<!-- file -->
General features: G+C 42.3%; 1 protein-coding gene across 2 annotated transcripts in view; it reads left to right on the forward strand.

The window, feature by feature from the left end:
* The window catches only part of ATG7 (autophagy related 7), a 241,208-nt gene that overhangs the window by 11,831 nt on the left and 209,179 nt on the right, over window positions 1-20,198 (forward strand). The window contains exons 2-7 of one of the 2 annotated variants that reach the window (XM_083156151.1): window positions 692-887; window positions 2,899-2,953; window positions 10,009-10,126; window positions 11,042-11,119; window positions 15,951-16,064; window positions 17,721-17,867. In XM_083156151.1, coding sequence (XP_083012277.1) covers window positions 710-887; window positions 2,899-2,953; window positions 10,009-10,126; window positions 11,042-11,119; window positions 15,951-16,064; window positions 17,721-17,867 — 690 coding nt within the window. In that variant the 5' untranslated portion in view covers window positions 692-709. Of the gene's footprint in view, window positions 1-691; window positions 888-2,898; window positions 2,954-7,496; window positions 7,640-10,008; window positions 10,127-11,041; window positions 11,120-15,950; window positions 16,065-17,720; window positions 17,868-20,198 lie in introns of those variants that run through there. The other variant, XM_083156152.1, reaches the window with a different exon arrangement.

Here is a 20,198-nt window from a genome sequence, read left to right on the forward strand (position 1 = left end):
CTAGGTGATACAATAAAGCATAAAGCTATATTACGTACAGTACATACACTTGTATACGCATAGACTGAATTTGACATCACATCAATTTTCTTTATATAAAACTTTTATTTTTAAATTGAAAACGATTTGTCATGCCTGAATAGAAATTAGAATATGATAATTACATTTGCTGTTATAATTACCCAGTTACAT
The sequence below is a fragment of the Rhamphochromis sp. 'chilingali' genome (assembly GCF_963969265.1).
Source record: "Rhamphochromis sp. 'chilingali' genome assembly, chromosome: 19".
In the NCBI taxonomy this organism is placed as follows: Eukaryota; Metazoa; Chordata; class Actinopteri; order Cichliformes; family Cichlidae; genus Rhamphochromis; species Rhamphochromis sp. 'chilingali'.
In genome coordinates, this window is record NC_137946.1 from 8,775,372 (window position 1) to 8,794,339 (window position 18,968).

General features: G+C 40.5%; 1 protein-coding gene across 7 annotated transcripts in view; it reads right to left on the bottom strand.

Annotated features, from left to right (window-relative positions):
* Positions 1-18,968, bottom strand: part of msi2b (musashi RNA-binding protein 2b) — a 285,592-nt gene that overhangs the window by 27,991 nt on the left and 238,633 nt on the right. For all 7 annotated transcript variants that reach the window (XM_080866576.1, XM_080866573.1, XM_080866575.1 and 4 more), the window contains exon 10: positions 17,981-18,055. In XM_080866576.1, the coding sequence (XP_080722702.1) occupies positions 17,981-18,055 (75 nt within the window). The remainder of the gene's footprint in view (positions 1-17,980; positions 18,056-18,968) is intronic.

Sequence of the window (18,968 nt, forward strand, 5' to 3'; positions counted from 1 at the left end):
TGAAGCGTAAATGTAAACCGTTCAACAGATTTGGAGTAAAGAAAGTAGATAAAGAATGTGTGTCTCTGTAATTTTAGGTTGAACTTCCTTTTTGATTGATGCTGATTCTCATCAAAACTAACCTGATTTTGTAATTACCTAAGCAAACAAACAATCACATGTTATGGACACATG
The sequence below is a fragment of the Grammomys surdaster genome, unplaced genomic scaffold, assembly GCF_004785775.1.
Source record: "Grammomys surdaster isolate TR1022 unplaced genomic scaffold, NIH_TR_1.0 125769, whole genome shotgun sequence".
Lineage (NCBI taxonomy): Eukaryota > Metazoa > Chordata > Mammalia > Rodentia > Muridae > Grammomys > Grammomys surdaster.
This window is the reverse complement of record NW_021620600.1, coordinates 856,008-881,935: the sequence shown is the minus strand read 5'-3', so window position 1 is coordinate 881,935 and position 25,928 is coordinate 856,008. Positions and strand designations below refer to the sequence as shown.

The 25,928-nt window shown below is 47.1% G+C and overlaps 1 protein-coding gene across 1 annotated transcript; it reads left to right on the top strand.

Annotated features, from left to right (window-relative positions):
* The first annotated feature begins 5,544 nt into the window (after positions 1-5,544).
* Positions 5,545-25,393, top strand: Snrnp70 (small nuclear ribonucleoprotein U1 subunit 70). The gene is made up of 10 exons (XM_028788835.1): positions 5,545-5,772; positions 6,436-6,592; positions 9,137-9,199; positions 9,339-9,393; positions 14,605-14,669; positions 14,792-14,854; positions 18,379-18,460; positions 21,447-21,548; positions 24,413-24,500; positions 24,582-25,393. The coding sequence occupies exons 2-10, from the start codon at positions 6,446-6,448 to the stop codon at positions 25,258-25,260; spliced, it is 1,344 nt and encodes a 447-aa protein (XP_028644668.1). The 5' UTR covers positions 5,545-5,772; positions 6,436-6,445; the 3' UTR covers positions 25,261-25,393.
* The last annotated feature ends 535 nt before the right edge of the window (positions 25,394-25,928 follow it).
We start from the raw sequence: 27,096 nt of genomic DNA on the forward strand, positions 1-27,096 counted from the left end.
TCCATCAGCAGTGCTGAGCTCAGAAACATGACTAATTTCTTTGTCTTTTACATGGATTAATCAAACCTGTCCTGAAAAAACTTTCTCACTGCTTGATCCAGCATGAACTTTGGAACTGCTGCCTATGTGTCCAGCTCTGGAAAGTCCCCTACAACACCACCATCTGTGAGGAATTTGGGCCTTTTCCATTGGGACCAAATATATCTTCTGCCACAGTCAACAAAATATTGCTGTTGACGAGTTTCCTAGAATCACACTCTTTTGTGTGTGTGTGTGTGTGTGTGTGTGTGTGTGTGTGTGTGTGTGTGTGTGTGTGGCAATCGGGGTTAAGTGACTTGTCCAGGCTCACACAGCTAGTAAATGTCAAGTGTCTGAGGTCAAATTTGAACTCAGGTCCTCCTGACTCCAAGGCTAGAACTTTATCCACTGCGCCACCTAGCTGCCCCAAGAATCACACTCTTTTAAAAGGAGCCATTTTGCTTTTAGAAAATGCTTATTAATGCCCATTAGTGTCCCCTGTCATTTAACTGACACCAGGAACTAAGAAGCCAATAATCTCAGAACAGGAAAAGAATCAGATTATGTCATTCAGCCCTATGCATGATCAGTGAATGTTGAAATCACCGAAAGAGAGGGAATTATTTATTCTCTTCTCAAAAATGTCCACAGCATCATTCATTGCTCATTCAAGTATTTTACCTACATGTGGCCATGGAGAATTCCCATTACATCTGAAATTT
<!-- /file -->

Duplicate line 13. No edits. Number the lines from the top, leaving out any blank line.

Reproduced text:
Sequence of the window (18,968 nt, forward strand, 5' to 3'; positions counted from 1 at the left end):